The first creation story runs from Genesis 1:1 to 2:3. According to the King James Version of the Bible, God is not described as creating sea and land species individually as separate acts of creation. Rather, he assigns separate tasks to the sea and to the earth:
Genesis 1: 20: "And God said, Let the waters bring forth abundantly the moving creature that hath life, and fowl that may fly above the earth in the open firmament of heaven."
Genesis 1:24: "And God said, Let the earth bring forth the living creature after his kind, cattle, and creeping thing, and beast of the earth after his kind: and it was so."
These verses may be interpreted as implying that God did not create each species, one at a time. Instead, the full diversity of life in the sea and on the earth evolved, following the laws of nature and natural processes that were created by God. Over time, all of the species were produced within the seas, lakes, and rivers and land areas of the world. 5
The second creation story runs from Genesis 2:4 to 2:25. It contains:
Genesis 2:7: "And the LORD God formed man of the dust of the ground, and breathed into his nostrils the breath of life; and man became a living soul."
This seems to describe an act of special creation in which God sculpted a model of a man out of mud. He then converted the model into a living human person by physically breathing "the breath of life" into its nostrils. This passage has convinced some people that human life does not become a human person at conception, or when the embryo's heart first starts beating, or when the fetus first looks human, or even when the fetus first becomes sentient -- when its higher brain functions first turn on and it becomes conscious and aware of its environment. Rather, it happens at the time of its first breath.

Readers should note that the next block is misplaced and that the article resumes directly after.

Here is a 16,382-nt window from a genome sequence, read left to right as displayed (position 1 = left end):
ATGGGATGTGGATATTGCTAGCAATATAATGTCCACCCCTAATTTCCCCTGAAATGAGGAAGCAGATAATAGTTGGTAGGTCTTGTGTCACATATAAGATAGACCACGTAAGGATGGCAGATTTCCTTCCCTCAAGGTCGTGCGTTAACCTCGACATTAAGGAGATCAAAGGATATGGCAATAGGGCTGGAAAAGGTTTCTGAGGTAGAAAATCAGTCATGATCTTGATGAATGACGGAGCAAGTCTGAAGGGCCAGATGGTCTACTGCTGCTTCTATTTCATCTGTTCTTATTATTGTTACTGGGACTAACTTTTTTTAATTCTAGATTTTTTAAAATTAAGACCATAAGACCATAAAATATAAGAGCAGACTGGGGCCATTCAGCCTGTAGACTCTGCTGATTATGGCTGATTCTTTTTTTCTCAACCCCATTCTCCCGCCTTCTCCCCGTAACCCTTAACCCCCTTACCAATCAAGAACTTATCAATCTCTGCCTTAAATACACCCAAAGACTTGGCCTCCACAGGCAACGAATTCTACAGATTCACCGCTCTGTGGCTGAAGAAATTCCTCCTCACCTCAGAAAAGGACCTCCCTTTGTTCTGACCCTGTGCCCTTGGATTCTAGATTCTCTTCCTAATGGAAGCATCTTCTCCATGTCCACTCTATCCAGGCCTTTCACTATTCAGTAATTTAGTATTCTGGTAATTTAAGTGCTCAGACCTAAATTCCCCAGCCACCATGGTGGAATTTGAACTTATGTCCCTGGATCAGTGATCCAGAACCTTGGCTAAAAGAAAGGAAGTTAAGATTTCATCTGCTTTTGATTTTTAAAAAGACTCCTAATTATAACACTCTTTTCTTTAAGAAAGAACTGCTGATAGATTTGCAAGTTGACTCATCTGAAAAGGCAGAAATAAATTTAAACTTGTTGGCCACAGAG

Over time, various beliefs concerning the origin of the species and of human beings have developed:
Many conservative Protestants have concluded from their assessment of the Bible that God created each animal "kind" as a separate act of creation. Two or seven animals from each "kind" were saved from the worldwide flood in Noah's Ark. Later, in a process called microevolution, these "kinds" evolved into individuals species. So, a horse kind might have evolved into horses, donkeys, zebras, etc. A beetle kind evolved into the almost a half million species of beetles found today.